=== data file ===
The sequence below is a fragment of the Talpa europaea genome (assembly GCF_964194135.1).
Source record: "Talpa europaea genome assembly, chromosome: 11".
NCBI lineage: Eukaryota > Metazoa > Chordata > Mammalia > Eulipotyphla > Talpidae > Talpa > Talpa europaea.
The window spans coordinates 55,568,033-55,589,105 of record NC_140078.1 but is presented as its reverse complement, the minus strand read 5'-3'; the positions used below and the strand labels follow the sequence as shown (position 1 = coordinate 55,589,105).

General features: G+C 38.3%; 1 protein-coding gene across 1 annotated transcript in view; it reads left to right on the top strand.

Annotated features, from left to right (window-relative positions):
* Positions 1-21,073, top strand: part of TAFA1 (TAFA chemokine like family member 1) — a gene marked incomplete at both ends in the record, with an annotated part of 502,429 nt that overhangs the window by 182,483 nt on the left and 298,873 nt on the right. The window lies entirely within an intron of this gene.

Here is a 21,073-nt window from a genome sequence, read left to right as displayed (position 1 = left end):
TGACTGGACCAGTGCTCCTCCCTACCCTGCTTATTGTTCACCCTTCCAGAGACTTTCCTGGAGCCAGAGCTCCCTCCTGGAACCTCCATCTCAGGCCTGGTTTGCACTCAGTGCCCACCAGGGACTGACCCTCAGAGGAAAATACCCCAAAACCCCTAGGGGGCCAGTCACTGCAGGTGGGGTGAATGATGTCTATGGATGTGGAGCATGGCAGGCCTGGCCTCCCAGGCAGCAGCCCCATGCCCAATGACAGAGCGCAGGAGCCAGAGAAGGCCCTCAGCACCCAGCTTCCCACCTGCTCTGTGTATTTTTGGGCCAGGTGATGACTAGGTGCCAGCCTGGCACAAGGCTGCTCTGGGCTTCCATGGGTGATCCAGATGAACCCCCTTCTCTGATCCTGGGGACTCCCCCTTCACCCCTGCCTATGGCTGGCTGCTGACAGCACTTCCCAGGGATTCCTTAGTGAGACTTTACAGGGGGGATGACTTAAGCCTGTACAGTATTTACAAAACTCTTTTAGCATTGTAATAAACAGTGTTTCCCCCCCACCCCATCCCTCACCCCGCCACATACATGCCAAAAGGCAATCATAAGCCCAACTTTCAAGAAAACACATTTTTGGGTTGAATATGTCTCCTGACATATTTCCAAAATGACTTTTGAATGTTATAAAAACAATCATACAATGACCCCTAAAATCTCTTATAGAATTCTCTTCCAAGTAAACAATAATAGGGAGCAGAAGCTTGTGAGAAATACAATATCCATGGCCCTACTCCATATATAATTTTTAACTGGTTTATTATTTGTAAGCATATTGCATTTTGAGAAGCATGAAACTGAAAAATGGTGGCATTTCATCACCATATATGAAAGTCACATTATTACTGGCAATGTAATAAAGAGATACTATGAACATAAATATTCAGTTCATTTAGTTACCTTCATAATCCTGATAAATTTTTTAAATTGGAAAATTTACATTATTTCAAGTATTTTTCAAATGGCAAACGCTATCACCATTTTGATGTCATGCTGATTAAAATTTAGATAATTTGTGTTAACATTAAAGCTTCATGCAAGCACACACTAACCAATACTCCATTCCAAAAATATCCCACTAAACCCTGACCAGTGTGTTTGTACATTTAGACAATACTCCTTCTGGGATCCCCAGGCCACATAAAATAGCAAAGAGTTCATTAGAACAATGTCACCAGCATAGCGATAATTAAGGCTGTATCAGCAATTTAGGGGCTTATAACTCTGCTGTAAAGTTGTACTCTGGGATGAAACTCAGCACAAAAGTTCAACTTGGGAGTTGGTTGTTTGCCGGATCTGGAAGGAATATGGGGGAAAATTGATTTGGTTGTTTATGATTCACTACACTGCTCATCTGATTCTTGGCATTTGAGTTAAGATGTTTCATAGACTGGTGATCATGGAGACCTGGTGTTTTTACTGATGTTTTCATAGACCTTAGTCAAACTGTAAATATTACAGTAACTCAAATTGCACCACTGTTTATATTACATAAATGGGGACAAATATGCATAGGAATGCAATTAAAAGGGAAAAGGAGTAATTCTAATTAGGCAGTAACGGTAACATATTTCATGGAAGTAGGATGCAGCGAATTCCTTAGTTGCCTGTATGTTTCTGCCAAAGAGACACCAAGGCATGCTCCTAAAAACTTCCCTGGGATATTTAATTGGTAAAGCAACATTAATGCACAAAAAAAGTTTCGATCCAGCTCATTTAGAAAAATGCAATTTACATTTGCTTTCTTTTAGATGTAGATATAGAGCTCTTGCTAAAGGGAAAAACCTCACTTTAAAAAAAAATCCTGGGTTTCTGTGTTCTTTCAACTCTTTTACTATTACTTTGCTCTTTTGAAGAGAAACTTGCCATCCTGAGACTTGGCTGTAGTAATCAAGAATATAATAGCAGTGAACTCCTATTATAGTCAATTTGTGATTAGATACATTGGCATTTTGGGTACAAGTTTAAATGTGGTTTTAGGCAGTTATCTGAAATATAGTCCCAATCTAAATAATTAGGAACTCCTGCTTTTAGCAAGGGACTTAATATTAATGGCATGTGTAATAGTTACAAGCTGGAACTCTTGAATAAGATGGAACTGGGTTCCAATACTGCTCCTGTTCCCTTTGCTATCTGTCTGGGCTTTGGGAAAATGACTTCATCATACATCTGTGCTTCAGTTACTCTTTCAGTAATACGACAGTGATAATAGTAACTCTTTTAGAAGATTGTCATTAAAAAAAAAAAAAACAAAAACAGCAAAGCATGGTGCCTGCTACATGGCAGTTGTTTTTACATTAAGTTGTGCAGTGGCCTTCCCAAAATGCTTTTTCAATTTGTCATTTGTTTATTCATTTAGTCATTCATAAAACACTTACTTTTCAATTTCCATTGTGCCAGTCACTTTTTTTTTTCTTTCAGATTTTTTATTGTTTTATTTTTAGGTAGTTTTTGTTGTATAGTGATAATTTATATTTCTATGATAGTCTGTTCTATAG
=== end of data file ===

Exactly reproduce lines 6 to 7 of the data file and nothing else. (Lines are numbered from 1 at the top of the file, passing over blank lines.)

Annotated features, from left to right (window-relative positions):
* Positions 1-21,073, top strand: part of TAFA1 (TAFA chemokine like family member 1) — a gene marked incomplete at both ends in the record, with an annotated part of 502,429 nt that overhangs the window by 182,483 nt on the left and 298,873 nt on the right. The window lies entirely within an intron of this gene.